Major depression is one of the most common psychological disorders, affecting more than 23 million adults and adolescents each year in the US It carries economic costs in the hundreds of billions and is a major risk factor for suicide.
The causes of depression have been long debated, yet a common explanation holds that the culprit is “chemical imbalance” in the brain. This notion emerged, not coincidentally, in the late ’80s with the introduction of Prozac—a drug that appeared to be helpful in treating depression by increasing levels of the brain neurotransmitter serotonin.
Pushed heavily by the pharmaceutical industry, as well as reputable professional organizations such as the American Psychiatric Association, this storyline has since become the dominant narrative with regard to depression, accepted by the majority of people in the US, and leading more and more people to think of their psychological difficulties in terms of chemical brain processes. Depression treatment, in turn, has leaned ever more heavily on antidepressant medications, widely touted as the first, and best, intervention approach.
The idea that depression is caused by chemical imbalance in the brain—specifically lower serotonin levels—and can therefore be treated effectively with drugs that restore that balance appeared for a while to be an all-around winner. It provided clear answers for both physicians and their suffering patients—an elegant explanation of the symptoms and a readily available remedy in pill form; pharma companies made money.
Before long, however, two nontrivial problems have emerged regarding this promising storyline. First, antidepressant drugs turned out to be far less effective in treating depression than once hoped and advertised. About half of patients get no relief from these medications, and many of those who do benefit find the relief to be incomplete and accompanied by distressing side effects.
Moreover, research has shown that drug effects are often no better than those achieved via placebo, and may not lead to a better quality of life in the long term. A 2010 review of the literature summarized: “Meta-analyses of FDA trials suggest that antidepressants are only marginally efficacious compared to placebos and document profound publication bias that inflates their apparent efficacy… Conclusions: The review findings argue for a reappraisal of the current recommended standard of care of depression.” Antidepressant medication is no miracle cure.
Second, the “chemical imbalance” hypothesis—the notion that low serotonin causes depression and that antidepressants work by elevating those levels—has failed to find empirical support. Over the past several decades, research into the serotonin-depression link has branched out into multiple lines of inquiry. Studies have looked to compare levels of serotonin and serotonin products—as well as variations in genes involved in serotonin transport—for depressed vs. non-depressed people Other studies sought to artificially lower serotonin levels (by depriving their diets of the amino acid required to make serotonin), looking to establish a link between low serotonin and depression.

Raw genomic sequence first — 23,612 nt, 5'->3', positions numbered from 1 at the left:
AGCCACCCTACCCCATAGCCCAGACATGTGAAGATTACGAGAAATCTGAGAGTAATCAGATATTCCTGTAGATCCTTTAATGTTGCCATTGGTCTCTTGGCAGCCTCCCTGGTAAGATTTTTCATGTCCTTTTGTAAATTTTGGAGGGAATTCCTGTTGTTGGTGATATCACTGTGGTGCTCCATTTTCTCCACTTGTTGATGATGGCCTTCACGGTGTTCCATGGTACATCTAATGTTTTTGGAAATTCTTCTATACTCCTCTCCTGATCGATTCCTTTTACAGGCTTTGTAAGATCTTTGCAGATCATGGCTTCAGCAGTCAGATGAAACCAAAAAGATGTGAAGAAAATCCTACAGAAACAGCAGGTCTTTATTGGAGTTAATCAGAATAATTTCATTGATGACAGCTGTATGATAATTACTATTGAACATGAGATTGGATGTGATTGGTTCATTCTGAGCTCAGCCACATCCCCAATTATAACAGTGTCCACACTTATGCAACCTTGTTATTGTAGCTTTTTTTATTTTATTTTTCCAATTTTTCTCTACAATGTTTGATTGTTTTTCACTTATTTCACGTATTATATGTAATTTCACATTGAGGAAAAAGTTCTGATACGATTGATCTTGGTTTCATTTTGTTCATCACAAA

A recent (2022) exhaustive “umbrella review” (a review of meta-analyses and other reviews) of this diverse literature by Joanna Moncrieff of University College London and colleagues examined the accumulated evidence in all the above lines of inquiry. The conclusions are clear: “The main areas of serotonin research provide no consistent evidence of there being an association between serotonin and depression, and no support for the hypothesis that depression is caused by lowered serotonin activity or concentrations.”
Lead author Joanna Moncrieff said, “I think we can safely say that after a vast amount of research conducted over several decades, there is no convincing evidence that depression is caused by serotonin abnormalities, particularly by lower levels or reduced activity of serotonin… Many people take antidepressants because they have been led to believe their depression has a biochemical cause, but this new research suggests this belief is not grounded in evidence.”
The review did find a strong link between adverse and traumatic life events and the onset of depression, which points to the possibility that environmental stress factors in the emergence of the disorder are more heavily than do internal brain processes. Moncrieff notes: “One interesting aspect in the studies we examined was how strong an adverse life events played in depression, suggesting low mood is a response to people’s lives and cannot be boiled down to a simple chemical equation.”
The upshot of all this for laypersons is twofold. First, you should realize that while antidepressants may work for you, they do not work for everybody, and we do not know how they work. Anyone who tells you differently is lying—to you or to themselves (or both).
Second, if you hear a medical professional using the term “chemical imbalance” to explain depression, you are hearing a fictional narrative (or a sales pitch), not scientific fact. Look for better-quality care.